3. The names Magyur, 1/ungarian, Turk While they were in Lebeilia, thu llungurians soem already to havo called theriselves Mayvaurs, for they were known by this name to in Arabic writer (efore A.1), 850), who reproduced it as Buzhghar (cp. Marquart, op. cit. 68).' In their own ancient chronicles the name appear's as Moyor. It is obviously identical with the name of one of their tribes, the Meyépn, mentioned by Constantine,

We may conjecture that this was the tribe of which Lebedias was chieftain, and that his pre-eminence was the cause of its becoming it lime for the nation.

To the Slavs and Litins, the Magyars were known by the more comprehensive nitne of the Ugrian race, to which they belonged : Ingri, whence Ilungari; and the Greek chronicle, which describes their appearance west of the Dnieper in the reign of Theophilus, likewise calls them Oiyypou (cholil

, Cicurge 818). But this designation in it Greek writer of the ninth and tenth centuries is exceprional, for the Cireeks regularly applied to them the term Toipkot, und even in this pilnsage they are also called Torpkou 3 and Ovrou. Why did the Greeks call them Turks? The simplest Lliswer is that the milme come into use after the union of the Miyvars with the Kabar's who were Torks.

Marynart has pait forward in ingenious but hardly convincing explanation of Torpaille .llo iilentities it with the 'liprint of Herodotus 1. ...., who seem to appear in Pliny, vi. 19, ils Tyrrur, and in Pompons Meln, i. $ 11.6, ils Turcu. Je supposes that Iurkui

. is the silme word ils lugra, Vyrian, with metalesis of 1; that the word afterwards acquired an initial / in Scythian dialects, and that the Cireeks borrowed it from the Alans us a designation of the Maglar's (op. cit. 51 377.) before their imion with the Kabar's, According to this theory, the Turks are fillso. "Turkw," and the Wag Vill's ille U'NO " Turkin," incrording to the original denotition of the name: in fact, the Ugrini namne, in its Saythian formi, calmo in the course of history 10 bo transferred from the Vyrian to the Turimi: mcr.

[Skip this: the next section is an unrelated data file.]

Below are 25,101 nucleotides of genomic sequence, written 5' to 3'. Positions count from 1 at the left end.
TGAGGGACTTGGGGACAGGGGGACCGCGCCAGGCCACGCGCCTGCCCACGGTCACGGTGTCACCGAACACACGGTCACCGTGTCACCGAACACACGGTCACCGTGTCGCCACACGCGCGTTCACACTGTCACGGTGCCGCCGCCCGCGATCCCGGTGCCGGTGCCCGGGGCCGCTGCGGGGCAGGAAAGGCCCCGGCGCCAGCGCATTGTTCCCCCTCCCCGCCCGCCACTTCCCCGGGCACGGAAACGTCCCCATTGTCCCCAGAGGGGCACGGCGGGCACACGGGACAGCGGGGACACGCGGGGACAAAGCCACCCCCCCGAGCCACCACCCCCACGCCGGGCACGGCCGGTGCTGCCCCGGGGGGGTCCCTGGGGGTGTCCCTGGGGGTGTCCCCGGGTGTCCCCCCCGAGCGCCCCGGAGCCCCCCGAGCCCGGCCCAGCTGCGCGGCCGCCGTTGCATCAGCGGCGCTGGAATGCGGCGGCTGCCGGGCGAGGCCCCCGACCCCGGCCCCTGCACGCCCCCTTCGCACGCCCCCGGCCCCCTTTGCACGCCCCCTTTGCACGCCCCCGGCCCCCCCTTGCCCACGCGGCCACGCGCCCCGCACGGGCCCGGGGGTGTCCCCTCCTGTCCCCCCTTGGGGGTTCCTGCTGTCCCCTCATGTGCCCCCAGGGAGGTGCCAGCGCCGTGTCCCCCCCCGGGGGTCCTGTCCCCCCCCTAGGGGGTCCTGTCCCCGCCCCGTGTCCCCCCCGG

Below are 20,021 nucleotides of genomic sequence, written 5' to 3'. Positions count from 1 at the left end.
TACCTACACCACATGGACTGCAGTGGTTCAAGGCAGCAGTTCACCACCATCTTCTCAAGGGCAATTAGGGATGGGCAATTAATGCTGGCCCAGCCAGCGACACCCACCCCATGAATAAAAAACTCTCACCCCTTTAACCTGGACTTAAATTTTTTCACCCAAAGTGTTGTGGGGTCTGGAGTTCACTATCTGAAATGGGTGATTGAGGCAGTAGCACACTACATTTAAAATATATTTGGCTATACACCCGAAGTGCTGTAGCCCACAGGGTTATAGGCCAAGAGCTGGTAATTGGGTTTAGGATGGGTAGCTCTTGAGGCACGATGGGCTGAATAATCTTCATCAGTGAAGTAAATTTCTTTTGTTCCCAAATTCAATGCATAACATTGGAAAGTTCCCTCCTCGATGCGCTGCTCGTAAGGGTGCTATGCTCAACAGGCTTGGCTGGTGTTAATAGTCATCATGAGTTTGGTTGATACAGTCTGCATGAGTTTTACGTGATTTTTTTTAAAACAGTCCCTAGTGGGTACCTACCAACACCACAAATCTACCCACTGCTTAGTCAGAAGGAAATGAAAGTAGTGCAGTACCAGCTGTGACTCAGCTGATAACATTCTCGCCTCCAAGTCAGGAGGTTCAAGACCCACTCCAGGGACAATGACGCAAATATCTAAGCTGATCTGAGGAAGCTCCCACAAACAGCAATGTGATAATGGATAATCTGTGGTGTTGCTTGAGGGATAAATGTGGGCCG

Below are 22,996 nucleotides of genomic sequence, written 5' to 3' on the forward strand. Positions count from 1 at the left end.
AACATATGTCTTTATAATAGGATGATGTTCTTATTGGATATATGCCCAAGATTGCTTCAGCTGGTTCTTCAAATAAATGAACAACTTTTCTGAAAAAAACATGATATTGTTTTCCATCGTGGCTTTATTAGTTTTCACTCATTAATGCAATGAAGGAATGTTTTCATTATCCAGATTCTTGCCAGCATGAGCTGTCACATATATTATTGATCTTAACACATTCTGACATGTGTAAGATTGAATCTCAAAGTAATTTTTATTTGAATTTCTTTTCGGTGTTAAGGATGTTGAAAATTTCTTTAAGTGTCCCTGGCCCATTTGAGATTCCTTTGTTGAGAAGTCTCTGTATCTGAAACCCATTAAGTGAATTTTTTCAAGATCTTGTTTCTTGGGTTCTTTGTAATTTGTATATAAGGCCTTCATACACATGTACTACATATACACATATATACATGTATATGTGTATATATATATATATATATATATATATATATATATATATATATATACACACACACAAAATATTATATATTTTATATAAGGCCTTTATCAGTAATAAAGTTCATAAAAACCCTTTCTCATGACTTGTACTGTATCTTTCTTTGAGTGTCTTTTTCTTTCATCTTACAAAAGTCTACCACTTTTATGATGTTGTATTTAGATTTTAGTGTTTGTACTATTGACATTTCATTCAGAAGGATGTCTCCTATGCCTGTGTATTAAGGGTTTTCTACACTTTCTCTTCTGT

[ocr errors]

i The Lolos 11-road this site laimi to improbabile thint these Májapoi ille tlou. design ide the bestshiry, illud this load 100 Nimean the Tompkou (Macapars) who are cond-100114, for wholele Neo Marquard, 69 111001tioneel a fi'w lines below. Sonne

entorn people is meant- Hinspect the :: It hun barell supposed that Majapor Billikirs, who livell hul weer tlie l'atzinaks in lovt. lop wil... imp. 10110 mens 11000 the Bullgarians of tho kam. Irob. Nagylis; no lluviales, Hewster, Thie lilily wonlouli renal Hajápor's (1111 iuntanco t'atrinks are minded to lontos local in their of lloc frequent combining of flun Alu ۱۱۰ ۱۱۱ ۱۰ ۱۱۱ ۱۱۰ ۱۱۱ ۱۱۱ ۱۱۲ ،۱ ،۰۱۱ ، ۱۰ ۱۱۱ ۱۱:11 Msx.). the lulen 0/100 Irini (lex), Ton's te it But this does nine prove thint thu Margus nai ronis ist wara jonivor's Ošs. (ireoks onlloil thenToipue in the origine The commonly lowering menders il lighly Theophilus (114 Marmotto1 Ales, 1,61).

܂ܙܐܝ: ܐܙܙܠܐܬܐ

« PrethodnaNastavi »